Police strip-searches of children are ‘racist and traumatising’, say charities

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Charities have criticised the findings of a report on police strip-searching of children as “shameful” and called for officer training to be reviewed in order to ensure young people are kept safe.

The breakdown of searches by ethnicity in the Children’s Commissioner’s research shows that “black children are disproportionately represented and subjected to this traumatising and intrusive practice”, the Children’s Society said.

The Runnymede Trust called for the power of police to strip-search children to be revoked and said “negative, bullyish, encounters with state institutions only breeds further distrust and sits at the heart of why policing is failing our communities”.

Dame Rachel de Souza’s report, published on Monday, showed that black children are up to six times more likely to be strip searched when compared to national population figures.

Five per cent were of unknown ethnicity or did not have their ethnicity recorded during the search.

Compared to national population figures, white children were disproportionately less likely to be searched – around half as likely.

Sarah Wayman, head of systematic impact at the Children’s Society, said: “These figures expose, yet again, how black children are disproportionately represented and subjected to this traumatising and intrusive practice.

“Police leaders and the Government need to urgently investigate why so many children are still being strip searched despite clear national guidance which states that this should happen only when absolutely necessary, and with an appropriate adult present – we already know of examples where safeguards for children are not being followed.

“Officers should always have in mind how this process can be harmful and distressing to young people.

“It’s vital that guidance and training for officers is reviewed to ensure that when police officers come into contact with children, their first priority is about identifying the risks of exploitation and working with other services to offer protection and help.”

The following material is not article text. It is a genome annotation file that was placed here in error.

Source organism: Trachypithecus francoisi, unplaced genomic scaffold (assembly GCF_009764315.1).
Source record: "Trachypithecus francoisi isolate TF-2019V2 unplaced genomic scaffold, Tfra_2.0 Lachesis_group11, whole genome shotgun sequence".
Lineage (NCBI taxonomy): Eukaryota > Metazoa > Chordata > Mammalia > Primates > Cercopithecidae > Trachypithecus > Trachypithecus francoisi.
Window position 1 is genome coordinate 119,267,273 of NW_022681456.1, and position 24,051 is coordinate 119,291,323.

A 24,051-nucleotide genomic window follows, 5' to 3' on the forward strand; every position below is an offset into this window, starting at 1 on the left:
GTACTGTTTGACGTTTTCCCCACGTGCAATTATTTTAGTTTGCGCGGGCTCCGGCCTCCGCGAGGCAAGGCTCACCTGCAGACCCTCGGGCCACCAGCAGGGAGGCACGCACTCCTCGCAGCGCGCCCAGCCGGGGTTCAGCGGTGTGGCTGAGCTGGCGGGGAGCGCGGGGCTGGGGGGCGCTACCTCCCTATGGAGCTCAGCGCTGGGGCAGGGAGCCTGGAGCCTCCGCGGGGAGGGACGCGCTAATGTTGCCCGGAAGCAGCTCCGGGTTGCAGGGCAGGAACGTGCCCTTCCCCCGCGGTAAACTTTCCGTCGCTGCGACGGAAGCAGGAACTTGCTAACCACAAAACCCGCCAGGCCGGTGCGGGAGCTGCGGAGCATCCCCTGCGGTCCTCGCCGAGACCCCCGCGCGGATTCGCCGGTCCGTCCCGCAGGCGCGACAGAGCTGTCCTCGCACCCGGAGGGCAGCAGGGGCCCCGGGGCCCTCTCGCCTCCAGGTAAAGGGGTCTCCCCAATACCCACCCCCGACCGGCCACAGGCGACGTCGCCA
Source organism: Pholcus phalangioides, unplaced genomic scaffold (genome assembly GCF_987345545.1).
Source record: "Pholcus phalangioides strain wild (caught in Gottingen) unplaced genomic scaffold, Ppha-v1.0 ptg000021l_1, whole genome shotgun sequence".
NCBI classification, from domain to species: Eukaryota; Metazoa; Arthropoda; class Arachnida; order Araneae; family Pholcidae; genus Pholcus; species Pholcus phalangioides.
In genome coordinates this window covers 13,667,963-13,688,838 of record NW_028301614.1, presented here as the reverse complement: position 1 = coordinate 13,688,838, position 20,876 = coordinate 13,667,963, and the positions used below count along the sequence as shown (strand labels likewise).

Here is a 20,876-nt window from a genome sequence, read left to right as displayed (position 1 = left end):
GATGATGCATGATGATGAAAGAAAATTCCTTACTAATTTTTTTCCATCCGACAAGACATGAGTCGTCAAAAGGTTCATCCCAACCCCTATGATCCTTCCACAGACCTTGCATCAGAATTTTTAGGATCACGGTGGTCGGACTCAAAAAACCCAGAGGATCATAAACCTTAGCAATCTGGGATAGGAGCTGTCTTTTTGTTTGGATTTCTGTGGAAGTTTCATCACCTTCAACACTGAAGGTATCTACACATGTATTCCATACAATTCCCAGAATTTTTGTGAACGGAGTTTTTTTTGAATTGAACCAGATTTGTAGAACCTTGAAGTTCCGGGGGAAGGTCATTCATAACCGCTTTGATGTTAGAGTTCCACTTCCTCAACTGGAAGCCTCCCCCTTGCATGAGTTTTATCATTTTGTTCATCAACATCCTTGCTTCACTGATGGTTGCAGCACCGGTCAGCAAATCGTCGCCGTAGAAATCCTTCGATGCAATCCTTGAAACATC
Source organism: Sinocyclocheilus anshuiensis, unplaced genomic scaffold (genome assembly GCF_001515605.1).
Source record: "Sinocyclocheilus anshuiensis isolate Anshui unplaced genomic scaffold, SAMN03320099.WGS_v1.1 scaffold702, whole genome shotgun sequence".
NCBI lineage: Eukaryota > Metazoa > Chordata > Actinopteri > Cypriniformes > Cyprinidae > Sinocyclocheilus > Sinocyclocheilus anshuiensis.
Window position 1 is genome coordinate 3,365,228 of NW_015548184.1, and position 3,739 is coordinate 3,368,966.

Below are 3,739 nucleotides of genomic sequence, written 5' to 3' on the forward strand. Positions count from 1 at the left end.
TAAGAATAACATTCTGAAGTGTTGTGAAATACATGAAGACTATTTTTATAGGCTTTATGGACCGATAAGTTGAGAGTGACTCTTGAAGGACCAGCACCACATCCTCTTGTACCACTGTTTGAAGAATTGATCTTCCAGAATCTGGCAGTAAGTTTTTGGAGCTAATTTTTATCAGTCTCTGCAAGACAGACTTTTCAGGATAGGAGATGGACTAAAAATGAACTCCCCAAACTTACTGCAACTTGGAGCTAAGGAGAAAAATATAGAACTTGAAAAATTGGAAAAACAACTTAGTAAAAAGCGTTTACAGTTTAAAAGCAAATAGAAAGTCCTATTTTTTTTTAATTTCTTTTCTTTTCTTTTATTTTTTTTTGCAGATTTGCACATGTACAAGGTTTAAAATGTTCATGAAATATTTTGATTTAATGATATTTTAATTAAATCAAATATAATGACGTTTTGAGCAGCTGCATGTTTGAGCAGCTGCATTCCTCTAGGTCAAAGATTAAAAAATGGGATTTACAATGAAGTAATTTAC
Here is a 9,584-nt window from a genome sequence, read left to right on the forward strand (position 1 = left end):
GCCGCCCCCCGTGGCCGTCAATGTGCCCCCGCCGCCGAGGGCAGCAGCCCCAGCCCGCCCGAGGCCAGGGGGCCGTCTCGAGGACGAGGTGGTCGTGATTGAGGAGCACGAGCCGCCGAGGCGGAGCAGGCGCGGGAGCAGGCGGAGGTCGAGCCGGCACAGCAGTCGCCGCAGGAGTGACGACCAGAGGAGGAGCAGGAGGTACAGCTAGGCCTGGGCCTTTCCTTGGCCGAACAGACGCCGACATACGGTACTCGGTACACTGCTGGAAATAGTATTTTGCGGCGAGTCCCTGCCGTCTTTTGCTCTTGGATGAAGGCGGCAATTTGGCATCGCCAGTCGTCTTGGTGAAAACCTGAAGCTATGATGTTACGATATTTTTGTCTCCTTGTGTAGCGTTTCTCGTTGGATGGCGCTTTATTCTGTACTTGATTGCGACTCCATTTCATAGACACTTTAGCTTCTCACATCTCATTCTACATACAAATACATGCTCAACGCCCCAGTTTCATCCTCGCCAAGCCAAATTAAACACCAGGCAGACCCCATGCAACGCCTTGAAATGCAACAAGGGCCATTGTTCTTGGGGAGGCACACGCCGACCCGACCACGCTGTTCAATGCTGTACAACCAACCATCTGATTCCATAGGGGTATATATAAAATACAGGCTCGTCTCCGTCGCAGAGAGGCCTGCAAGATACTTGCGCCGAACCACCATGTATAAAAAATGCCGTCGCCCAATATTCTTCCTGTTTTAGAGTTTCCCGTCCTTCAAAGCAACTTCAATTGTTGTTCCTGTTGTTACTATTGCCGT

The race equality think tank noted the timing of the report, coming not long after a damning review of the Metropolitan Police concluded the force is institutionally racist, misogynist and homophobic.

In a statement, the trust said: “Less than a week after Baroness Casey’s scathing report into the Metropolitan Police which unequivocally, once again, concluded that the Met is institutionally racist, the findings of this report are even harder to absorb.

“Black children are six times more likely to be strip searched, and over half of strip searches result in no further action. The numbers in the report refer to children being forced to expose their bodies in inappropriate spaces, often without an appropriate adult present, under the protection of a body which we know has lost the trust of the nation.

“It highlights that officers are often unable to justify the necessity of strip-searching, nor can they report on the safeguarding impact on the child concerned. Quite the contrary. It also confirms that our policing crisis is not just confined to London, it is national.

“Minoritised people have repeatedly borne the brunt of grave misuses of police powers for generations. It is shameful that even our children are not extended protection by the police, but this is, sadly, not news.”

The trust said the power of police to strip-search children “should be revoked” and added that “police officers have no routine place in our children’s schools”.

In almost a quarter of cases where children have been strip-searched by police, nothing was found, the research said.

The report said it was “of particular interest” that while nothing was found in 23% of all strip searches, for 1% of these cases the child was arrested.

Among its recommendations, the report said the National Police Chief’s Council (NPCC) should publish an action plan on reforming stop and search practices, including strip searches, of children.

It also called on the organisation to update its child-first approach to policing and publish a comprehensive strategy for ensuring that every police force takes a safeguarding first approach to policing children.

NPCC lead for the ethics and integrity portfolio, Chief Constable Craig Guildford, said they will “carefully consider the findings” of Dame Rachel’s report.

He said: “We welcome outside scrutiny and the report from the Children’s Commissioner. We recognise the important role that police have in ensuring the safety of young and vulnerable people and take all concerns raised incredibly seriously.

“In rare circumstances when a more thorough search where intimate parts are exposed is necessary, additional safeguards are in place.

“On all but exceptional occasions, such as an immediate risk of harm to the young person, this must involve the presence of an appropriate adult.

“We are working closely with the College of Policing, IOPC, and other partners in order to inform best practice and to implement positive change wherever it is required.”

A Home Office spokesperson said: “Strip-search is one of the most intrusive powers available to the police. No-one should be subject to strip-search on the basis of race or ethnicity and safeguards exist to prevent this.

“Any child subject to a strip search should be accompanied by an appropriate adult unless there is an urgent risk of serious harm, or where the child specifically requests otherwise and the appropriate adult agrees. Such searches must be carried out by an officer of the same sex as the child.

“We take the concerns raised about children’s safeguarding extremely seriously. The Independent Office for Police Conduct is currently investigating several high-profile incidents of strip-search of children and it is vital that we await their findings.”

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